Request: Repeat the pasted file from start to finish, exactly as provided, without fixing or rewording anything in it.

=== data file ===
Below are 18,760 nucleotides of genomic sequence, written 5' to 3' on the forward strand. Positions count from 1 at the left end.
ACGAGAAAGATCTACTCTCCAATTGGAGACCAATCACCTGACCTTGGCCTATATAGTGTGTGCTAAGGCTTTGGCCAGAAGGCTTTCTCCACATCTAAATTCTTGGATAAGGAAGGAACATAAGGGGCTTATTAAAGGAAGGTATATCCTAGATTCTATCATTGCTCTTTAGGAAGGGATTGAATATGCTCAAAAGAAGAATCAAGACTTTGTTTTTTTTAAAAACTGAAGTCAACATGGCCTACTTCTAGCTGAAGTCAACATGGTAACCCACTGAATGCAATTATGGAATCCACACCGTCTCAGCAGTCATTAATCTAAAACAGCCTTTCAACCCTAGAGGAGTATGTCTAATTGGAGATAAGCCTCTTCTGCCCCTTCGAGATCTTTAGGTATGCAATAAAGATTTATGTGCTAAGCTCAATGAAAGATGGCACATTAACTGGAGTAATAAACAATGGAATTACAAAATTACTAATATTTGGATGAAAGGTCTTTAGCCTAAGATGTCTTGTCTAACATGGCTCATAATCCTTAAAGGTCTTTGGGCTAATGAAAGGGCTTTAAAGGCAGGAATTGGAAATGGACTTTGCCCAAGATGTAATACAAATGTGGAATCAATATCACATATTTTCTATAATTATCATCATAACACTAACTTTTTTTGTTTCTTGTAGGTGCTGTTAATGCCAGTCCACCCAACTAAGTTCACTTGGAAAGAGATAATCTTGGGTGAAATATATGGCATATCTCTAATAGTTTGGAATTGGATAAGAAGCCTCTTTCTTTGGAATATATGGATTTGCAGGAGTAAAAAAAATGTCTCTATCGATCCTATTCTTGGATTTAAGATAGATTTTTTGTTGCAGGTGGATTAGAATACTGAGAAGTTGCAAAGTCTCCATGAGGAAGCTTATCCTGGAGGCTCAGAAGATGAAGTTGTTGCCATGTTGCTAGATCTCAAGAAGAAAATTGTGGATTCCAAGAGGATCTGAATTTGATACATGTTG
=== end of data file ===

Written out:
Below are 18,760 nucleotides of genomic sequence, written 5' to 3' on the forward strand. Positions count from 1 at the left end.
ACGAGAAAGATCTACTCTCCAATTGGAGACCAATCACCTGACCTTGGCCTATATAGTGTGTGCTAAGGCTTTGGCCAGAAGGCTTTCTCCACATCTAAATTCTTGGATAAGGAAGGAACATAAGGGGCTTATTAAAGGAAGGTATATCCTAGATTCTATCATTGCTCTTTAGGAAGGGATTGAATATGCTCAAAAGAAGAATCAAGACTTTGTTTTTTTTAAAAACTGAAGTCAACATGGCCTACTTCTAGCTGAAGTCAACATGGTAACCCACTGAATGCAATTATGGAATCCACACCGTCTCAGCAGTCATTAATCTAAAACAGCCTTTCAACCCTAGAGGAGTATGTCTAATTGGAGATAAGCCTCTTCTGCCCCTTCGAGATCTTTAGGTATGCAATAAAGATTTATGTGCTAAGCTCAATGAAAGATGGCACATTAACTGGAGTAATAAACAATGGAATTACAAAATTACTAATATTTGGATGAAAGGTCTTTAGCCTAAGATGTCTTGTCTAACATGGCTCATAATCCTTAAAGGTCTTTGGGCTAATGAAAGGGCTTTAAAGGCAGGAATTGGAAATGGACTTTGCCCAAGATGTAATACAAATGTGGAATCAATATCACATATTTTCTATAATTATCATCATAACACTAACTTTTTTTGTTTCTTGTAGGTGCTGTTAATGCCAGTCCACCCAACTAAGTTCACTTGGAAAGAGATAATCTTGGGTGAAATATATGGCATATCTCTAATAGTTTGGAATTGGATAAGAAGCCTCTTTCTTTGGAATATATGGATTTGCAGGAGTAAAAAAAATGTCTCTATCGATCCTATTCTTGGATTTAAGATAGATTTTTTGTTGCAGGTGGATTAGAATACTGAGAAGTTGCAAAGTCTCCATGAGGAAGCTTATCCTGGAGGCTCAGAAGATGAAGTTGTTGCCATGTTGCTAGATCTCAAGAAGAAAATTGTGGATTCCAAGAGGATCTGAATTTGATACATGTTG